Chanting Wesleyan students filled the stands at Silloway Stadium on Friday, Sept. 9 for volleyball’s opener against Worcester State University. The Cards easily dispatched the Lancers in three sets to start their season on a strong note. The next day, Wes fell to Western Connecticut State University in a tight match, but rebounded with an easy win over Mitchell College later in the afternoon.
In a reflection of Coach Ben Somera’s strong offseason recruiting this past year, three first-years started for the Cards: Olivia Guidotti ’20, Gabby Bennett ’20, and Mia Hogan ’20. Other starters were Rachel Savage ’17, Madeleine Lundberg ’19, and Kelsey Tam ’19.
Wesleyan came out with an aggressive play style but could not maintain consistency. Various unforced errors gave Worcester an early lead. In response, Somera wasted no time in subbing in another rookie, Nicole Hilton ’20. Hilton has a powerful offensive skill set that put the Worcester defense back on their heels. Bennett entered soon after, also proving a versatile offensive player and a strong blocker at net.
After an uneven start in the first set, the young team found its footing on offense. A booming spike by Sarah Swenson ’18 tied the score at 18-18, but Worcester quickly went up another three points.
The Cards responded with a barrage of kills to even out the score at 25 all. With clever offense and a solid defense, Wes managed to pull the set out 27-25.
The Cards carried this momentum into the second set, going up 12-2 against the Lancers. This early part of the set was the first time the team really seemed to connect as a unit.
However, the tide turned once again and Worcester resurged to make the score 23-22 with the Cards leading by one. Somera scrambled for a timeout to stop the opponent’s momentum. Superb defensive dives by Savage allowed Wesleyan to pull out the set, 25-22.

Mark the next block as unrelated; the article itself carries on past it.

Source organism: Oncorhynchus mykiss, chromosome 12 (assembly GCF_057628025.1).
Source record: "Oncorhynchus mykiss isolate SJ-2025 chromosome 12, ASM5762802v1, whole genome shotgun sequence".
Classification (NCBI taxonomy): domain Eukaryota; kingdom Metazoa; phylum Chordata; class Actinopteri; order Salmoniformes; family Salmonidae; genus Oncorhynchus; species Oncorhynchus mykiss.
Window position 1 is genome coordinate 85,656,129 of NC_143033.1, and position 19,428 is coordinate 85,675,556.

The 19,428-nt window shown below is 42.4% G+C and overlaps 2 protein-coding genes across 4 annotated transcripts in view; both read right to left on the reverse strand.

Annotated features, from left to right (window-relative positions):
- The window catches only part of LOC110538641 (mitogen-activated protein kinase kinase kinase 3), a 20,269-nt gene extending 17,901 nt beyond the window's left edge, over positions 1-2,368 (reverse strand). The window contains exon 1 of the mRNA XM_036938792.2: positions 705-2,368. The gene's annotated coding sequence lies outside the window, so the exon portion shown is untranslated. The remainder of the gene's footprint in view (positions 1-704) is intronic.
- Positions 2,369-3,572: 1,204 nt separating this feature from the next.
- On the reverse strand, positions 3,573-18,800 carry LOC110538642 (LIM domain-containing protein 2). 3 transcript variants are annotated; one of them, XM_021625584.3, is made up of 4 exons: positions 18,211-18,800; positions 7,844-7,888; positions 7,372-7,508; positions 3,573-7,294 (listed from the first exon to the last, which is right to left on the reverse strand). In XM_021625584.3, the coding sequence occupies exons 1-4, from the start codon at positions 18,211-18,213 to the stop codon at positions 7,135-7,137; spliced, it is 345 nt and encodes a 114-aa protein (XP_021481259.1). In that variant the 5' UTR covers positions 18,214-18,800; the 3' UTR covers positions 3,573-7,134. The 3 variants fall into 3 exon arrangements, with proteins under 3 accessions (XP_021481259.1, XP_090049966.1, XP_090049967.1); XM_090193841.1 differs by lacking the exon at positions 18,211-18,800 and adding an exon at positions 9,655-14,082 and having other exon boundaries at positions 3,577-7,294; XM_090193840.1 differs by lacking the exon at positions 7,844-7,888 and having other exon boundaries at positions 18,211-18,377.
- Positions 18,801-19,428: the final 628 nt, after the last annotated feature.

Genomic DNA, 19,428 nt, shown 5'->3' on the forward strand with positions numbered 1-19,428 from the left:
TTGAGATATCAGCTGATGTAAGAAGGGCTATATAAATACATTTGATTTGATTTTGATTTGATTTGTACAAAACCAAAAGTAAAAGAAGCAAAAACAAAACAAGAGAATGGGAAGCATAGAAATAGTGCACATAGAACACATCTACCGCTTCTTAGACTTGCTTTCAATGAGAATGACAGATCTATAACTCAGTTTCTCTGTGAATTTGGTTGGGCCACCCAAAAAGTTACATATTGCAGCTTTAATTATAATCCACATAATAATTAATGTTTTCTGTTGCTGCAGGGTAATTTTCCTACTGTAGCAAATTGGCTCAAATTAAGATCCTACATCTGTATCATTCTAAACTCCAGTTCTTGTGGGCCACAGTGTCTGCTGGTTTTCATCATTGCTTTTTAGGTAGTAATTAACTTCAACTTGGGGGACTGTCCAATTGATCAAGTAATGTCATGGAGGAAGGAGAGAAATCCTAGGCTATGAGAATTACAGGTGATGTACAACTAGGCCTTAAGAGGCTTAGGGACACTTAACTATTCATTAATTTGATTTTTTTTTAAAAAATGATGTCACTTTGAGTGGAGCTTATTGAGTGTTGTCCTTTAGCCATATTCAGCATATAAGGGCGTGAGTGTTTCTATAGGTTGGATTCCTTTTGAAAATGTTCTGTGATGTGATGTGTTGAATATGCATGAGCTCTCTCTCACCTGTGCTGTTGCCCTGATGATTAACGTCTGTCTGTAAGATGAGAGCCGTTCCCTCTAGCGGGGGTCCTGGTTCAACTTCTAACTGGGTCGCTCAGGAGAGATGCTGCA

Hilton slammed a massive spike and followed with a service ace to set the tone for the third set. Savage continued her diving spectacles to give her team’s offensive powerhouses, such as Bennett and Swenson, the opportunities for killer spikes that led Wesleyan to an easy 25-13 win in the final set.
This year’s shut-out of Worcester marked an improvement over last year’s performance against the team, when the Cards dropped one set.
On Saturday, Sept. 10, the team played a doubleheader against Western Connecticut State at 11 a.m. and then against Mitchell College at 1:35 p.m.
Against Western Connecticut State, the Cards continued the volatile play of the first match. The team dropped the first two sets 25-20 and 25-18, but through strong defense it rallied to win the next two sets 25-13 and 26-24, respectively. The team came up just short in the fifth set, however, losing 15-8 to a sturdy Warriors squad. This loss is the team’s second year in a row falling to Western Connecticut in five sets.
Despite the tough loss, players on the Cards were excited by their defensive game.
“We have a really strong defense,” Emma Robin ’19 said. “We have been working really hard on that and I think that we have been doing well with that.”
Savage, a libero and team captain, continued to head Wesleyan’s strong defensive play against Western Connecticut State.
“Rachel [Savage] did a really good job of digging their strong outside attacks on defense,” Hilton said.
This aggressive brand of defense stressed by Robin is key, because it gives Wesleyan’s offensive the opportunity to get kills and gain confidence.
The second match of the day went much better for the team. Wesleyan rolled over Mitchell College in straight sets, 25-8, 25-9, 25-7. The Mariners had no answer for the Cards’ opportunistic offense and staunch defense.
Ultimately, the team had a shaky but positive start to the season this weekend. The Cards’ potential revealed itself in spurts of excellence, such as early in the second set against Worcester University. But they must avoid the cold streaks, which often dropped them in hot water.
Somera’s goal of a well-rounded team appears to be progressing, as the team’s young offensive talent complimented the experienced defense of Savage and others.
Pressure, such as the fifth set against Western Connecticut State, gave the Cards some trouble and appeared to influence the team’s composure. Hopefully, this problem will subside as the younger players ease into their positions. If the Cards are able to keep a functioning dynamic under the pressure of the game, and take advantage of the serious promise of their net players, they could very well emerge as a top-tier program in the NESCAC and Little Three.